Posted: May 26, 2004


By Celia Cohen
Grapevine Political Writer

Because of the circumstances, there had to be pomp for Myron T. Steele's investiture as the seventh chief justice of Delaware's modern Supreme Court.

For more than an hour and a half Wednesday afternoon, there were speeches and singing, oath-taking and ovations, the pageantry unfolding inside the Kent County Courthouse on The Green in Dover in a courtroom packed full of 306 state officials, judges, lawyers, family and friends -- 286 people crowded into seats and 20 more in a standing room overflow.

The formality seemed strange for the fuss-aversive chief justice. When Steele  joined the state's highest court four years ago, he went for a record for speed, banning all speeches as he simply had his good friend Vice Chancellor Jack B. Jacobs take two minutes to swear him in on the Supreme Court steps on the same Green.

This time Steele could not get away with a ceremony stripped to the essentials, even if he did bring back his good friend, now Supreme Court Justice Jack B. Jacobs, to give him the oath again.

This time Delaware was making a chief justice, installing the leader of a court system that is the state's pride, the forum for the signature corporate law cases that have given it international stature, and so there had to be pomp and a remembrance of what was at stake.

Retired Superior Court Judge Vincent A. Bifferato Sr., who was one of the speakers, put it plainly. "That special relationship of our law and our liberty is today being placed in competent hands," he said.

Still, that laid-back style kept seeping through. Gov. Ruth Ann Minner, who appointed Steele, a fellow Kent County Democrat she has known for years, could not help but note, "I have to say, it's going to be very difficult not to say, 'Hey, Myron.'"

Also, there was Steele's wit to keep matters from becoming too high-flown. He was the only one who dared to mention the excruciating incident that had threatened his nomination -- an ill-timed conversation with a Dover lawyer before a court decision was made public, the result of miscommunication between Steele and his secretary Roylene Marvel.

In Steele's own way, he saluted his secretary. "Roylene is not at fax machine school today," he quipped. "I recognize your patience and good sense of humor as we have traveled that gravel road together, sometimes barefoot."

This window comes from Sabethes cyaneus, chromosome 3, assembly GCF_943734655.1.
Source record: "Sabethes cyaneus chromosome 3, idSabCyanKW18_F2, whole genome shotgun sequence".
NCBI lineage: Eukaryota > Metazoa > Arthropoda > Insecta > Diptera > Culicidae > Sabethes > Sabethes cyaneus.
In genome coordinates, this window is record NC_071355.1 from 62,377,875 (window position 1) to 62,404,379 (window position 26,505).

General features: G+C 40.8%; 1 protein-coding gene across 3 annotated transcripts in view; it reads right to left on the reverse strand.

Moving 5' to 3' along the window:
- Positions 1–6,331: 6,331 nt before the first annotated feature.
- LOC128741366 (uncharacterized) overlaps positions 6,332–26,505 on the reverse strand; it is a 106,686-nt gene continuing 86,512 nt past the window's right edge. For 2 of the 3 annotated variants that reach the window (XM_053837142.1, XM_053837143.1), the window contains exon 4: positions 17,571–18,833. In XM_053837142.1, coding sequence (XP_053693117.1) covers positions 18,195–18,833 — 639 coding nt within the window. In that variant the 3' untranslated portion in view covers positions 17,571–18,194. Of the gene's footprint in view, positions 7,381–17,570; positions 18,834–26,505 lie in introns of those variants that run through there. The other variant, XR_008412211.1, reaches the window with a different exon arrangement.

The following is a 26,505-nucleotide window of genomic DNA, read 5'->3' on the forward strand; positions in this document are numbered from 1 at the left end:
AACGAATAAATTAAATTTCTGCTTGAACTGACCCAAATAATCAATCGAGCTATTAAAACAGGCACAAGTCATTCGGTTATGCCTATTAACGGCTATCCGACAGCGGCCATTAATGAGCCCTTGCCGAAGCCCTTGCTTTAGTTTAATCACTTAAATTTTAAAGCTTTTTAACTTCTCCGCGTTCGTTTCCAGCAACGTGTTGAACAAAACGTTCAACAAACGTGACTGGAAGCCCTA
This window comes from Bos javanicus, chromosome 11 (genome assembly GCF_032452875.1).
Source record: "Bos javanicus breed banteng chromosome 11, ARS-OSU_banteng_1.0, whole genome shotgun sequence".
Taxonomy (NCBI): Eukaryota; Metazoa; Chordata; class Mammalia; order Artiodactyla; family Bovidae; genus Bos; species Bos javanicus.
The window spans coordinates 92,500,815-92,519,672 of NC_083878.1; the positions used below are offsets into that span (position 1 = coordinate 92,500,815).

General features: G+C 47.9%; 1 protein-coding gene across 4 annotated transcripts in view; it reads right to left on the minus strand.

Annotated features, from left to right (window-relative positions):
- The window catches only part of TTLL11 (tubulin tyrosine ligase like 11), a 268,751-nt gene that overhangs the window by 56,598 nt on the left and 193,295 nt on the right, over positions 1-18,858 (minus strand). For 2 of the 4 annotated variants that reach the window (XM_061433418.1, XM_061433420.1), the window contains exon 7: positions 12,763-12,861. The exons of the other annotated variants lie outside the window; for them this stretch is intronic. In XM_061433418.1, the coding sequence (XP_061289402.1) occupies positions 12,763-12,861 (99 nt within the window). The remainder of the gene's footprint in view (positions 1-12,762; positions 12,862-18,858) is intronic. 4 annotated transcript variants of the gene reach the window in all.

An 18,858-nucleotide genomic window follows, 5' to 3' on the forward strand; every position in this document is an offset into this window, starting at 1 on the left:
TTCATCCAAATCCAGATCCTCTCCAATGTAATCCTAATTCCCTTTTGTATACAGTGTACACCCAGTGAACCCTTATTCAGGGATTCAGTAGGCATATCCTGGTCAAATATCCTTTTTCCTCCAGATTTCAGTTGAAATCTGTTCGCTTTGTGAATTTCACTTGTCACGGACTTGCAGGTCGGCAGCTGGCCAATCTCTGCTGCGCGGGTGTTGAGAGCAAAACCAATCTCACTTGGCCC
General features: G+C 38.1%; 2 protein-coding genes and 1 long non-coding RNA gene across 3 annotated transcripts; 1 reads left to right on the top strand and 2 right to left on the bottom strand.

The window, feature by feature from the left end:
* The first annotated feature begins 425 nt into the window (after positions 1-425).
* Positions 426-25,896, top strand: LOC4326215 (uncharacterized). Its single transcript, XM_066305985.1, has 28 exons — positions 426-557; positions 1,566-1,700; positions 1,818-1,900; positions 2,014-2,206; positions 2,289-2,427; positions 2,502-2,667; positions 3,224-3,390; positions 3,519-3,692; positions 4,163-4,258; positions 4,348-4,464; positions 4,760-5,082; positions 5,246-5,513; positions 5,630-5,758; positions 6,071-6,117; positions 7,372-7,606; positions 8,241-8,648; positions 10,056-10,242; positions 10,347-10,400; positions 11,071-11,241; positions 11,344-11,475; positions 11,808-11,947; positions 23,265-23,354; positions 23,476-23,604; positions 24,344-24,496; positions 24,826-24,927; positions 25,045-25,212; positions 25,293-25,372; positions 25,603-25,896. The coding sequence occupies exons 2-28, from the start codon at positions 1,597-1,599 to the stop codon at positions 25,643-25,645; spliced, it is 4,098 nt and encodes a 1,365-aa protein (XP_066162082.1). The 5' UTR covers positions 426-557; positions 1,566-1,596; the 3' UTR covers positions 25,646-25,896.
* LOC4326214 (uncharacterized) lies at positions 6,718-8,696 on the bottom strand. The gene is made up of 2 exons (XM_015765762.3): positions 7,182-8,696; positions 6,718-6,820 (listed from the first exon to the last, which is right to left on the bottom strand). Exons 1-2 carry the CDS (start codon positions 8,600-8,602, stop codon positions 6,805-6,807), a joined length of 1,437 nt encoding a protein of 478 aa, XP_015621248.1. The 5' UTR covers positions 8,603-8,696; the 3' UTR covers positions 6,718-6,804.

The ceremony began briskly. Outgoing Chief Justice E. Norman Veasey called the session to order. Retired Family Court President Judge Vincent J. Poppiti led everyone in singing "God Bless America." Steele took his oath and then the center spot on the five-member court, as Veasey moved to a seat in posterity.

The speeches began with the governor's. Minner delivered a curiously humble address to the chief justice as the leader of a co-equal branch of government, as opposed to giving remarks to someone whose rise she had created.

"We wish you success. We wish you to remain a dear friend," Minner said.

Even beyond what the governor said, there could be no doubt of the importance she attributed to the investiture. Not only was she there, but so was her kitchen Cabinet, lobbyists Robert L. Byrd and Edward R. "Ned" Davis and Dover lawyer F. Michael Parkowski, who chairs her Judicial Nominating Commission.

Parkowski gave a speech, too, and he was bursting with pride to have a fellow Kent Countian lead the court. Steele was only the second, coming along 40 years after Charles L. Terry Jr. left the bench to be elected governor.

"I intend to be very provincial," Parkowski said. "We in Kent County are proud that one of our own has gone right to the top."

There was also a sense that Kent County may not be finished. Minner saw to that. When she was not congratulating Steele in her speech, she was praising Superior Court President Judge Henry duPont Ridgely, another Kent Countian who is being mentioned as a likely candidate to fill the Supreme Court vacancy that opened with Veasey's retirement.

Through a parade of speakers, the bench and bar took care to remember those who had come before and those who were yet to come.

Former Chancellor William T. Allen recalled earlier chief justices like Terry and Clarence Southerland, the first of the modern era that began in 1951, and also Superior Court Judge William G. Bush III, a friend and mentor to Steele.

Common Pleas Court Judge Rosemary Betts Beauregard, who clerked for Bush, remembered walking in on the judge as he talked in his chambers with Steele, then a Dover lawyer, and was shocked to be told to pull up a chair, to be welcomed to the fellowship.

"I hope the torch will burn as bright when we pass it on," Beauregard said.

There were plenty of anecdotes to be told. Some had to do with Steele's devotion to the University of Virginia, where he received his undergraduate and law degrees, and to its founder, Thomas Jefferson. Steele even had Superior Court Judge Charles H. Toliver IV, another U.Va. man, on hand to lead the Pledge of Allegiance.

Other stories had to do with life on Steele's 100-acre farm, like the time he was hurrying to court and did not have time to deal with a black snake in the house, so he left a note for his wife Beth, "Black snake in the bedroom." (She scooped it up with a pitchfork and freed it outside.)

Still another came from one of his former law clerks, collectively known as "knuckleheads." Danielle Gibbs, now a Wilmington lawyer, disclosed that Steele hosts an annual dinner and dance for 50 or so clerks in Dewey Beach. "Some of you may be surprised to learn that our chief justice is a great dancer," she said.

Steele's closing was brief. "I thank you all. All of you have made an investment in me. It's now time for me to deliver on your investment," he said. "That's my pledge to you."

The session was adjourned. As the members of the Supreme Court filed out, naturally it was Steele who held the door for them. No point in standing on ceremony, not for this chief justice.